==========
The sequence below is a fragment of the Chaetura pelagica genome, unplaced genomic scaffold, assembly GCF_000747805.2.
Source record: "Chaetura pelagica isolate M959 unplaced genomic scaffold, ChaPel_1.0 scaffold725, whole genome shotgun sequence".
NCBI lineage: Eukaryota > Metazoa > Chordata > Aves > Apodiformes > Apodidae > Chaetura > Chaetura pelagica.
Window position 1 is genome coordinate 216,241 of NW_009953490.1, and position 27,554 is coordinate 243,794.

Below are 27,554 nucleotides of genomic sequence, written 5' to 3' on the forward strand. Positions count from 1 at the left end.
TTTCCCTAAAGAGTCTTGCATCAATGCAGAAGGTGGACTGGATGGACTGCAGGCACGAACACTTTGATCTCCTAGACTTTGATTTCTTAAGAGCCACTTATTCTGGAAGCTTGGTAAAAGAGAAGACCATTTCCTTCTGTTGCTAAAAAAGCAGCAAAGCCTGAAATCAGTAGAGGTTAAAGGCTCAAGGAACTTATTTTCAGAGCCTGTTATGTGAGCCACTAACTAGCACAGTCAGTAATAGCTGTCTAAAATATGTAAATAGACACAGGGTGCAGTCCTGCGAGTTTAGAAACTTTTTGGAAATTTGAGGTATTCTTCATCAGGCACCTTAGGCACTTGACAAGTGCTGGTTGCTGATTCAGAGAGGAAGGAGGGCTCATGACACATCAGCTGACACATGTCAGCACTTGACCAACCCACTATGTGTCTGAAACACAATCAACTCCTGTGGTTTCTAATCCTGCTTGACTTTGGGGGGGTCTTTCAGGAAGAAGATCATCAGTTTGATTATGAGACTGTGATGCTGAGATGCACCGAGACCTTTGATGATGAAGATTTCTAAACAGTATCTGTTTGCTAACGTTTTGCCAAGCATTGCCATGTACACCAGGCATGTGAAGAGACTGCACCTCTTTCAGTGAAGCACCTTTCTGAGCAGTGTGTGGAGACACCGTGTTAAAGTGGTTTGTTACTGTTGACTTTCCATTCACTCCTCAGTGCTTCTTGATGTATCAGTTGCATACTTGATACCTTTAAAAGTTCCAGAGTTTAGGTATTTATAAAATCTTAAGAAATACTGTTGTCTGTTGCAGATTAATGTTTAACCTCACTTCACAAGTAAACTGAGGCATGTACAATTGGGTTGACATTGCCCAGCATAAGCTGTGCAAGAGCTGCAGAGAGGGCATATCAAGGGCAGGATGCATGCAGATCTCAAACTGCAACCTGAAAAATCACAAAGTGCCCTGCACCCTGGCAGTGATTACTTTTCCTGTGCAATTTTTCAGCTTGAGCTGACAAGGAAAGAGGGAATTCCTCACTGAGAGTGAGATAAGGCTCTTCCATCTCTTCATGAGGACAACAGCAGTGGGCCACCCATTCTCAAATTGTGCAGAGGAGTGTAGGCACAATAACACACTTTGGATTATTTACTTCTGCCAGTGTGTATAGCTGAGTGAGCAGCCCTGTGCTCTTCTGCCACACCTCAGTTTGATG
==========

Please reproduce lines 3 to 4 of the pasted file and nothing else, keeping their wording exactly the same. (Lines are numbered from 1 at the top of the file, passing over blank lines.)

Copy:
NCBI lineage: Eukaryota > Metazoa > Chordata > Aves > Apodiformes > Apodidae > Chaetura > Chaetura pelagica.
Window position 1 is genome coordinate 216,241 of NW_009953490.1, and position 27,554 is coordinate 243,794.